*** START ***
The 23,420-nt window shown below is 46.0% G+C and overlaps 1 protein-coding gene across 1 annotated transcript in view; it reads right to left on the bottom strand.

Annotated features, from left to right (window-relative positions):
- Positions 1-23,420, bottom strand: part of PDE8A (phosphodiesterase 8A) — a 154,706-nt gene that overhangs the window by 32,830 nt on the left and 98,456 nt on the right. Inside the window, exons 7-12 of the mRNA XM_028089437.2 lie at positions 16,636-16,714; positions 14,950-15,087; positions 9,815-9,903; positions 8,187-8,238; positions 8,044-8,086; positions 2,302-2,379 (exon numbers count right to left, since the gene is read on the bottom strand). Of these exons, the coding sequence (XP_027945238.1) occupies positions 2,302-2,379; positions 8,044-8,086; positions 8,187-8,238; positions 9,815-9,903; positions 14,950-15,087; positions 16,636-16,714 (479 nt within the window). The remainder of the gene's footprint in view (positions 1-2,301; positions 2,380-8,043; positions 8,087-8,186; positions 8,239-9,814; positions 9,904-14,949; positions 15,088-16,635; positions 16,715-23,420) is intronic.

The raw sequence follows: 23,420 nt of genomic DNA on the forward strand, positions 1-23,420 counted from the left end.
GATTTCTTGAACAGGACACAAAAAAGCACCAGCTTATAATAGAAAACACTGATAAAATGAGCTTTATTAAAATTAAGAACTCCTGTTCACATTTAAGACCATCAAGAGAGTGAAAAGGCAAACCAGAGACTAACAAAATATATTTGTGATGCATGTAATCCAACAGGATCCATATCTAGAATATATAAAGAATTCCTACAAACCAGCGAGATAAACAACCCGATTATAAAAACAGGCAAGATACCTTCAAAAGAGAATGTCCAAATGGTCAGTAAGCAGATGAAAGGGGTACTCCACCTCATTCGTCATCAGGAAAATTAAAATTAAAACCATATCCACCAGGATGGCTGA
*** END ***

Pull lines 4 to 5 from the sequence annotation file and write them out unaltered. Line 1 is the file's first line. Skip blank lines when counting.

The raw sequence follows: 23,420 nt of genomic DNA on the forward strand, positions 1-23,420 counted from the left end.
GATTTCTTGAACAGGACACAAAAAAGCACCAGCTTATAATAGAAAACACTGATAAAATGAGCTTTATTAAAATTAAGAACTCCTGTTCACATTTAAGACCATCAAGAGAGTGAAAAGGCAAACCAGAGACTAACAAAATATATTTGTGATGCATGTAATCCAACAGGATCCATATCTAGAATATATAAAGAATTCCTACAAACCAGCGAGATAAACAACCCGATTATAAAAACAGGCAAGATACCTTCAAAAGAGAATGTCCAAATGGTCAGTAAGCAGATGAAAGGGGTACTCCACCTCATTCGTCATCAGGAAAATTAAAATTAAAACCATATCCACCAGGATGGCTGA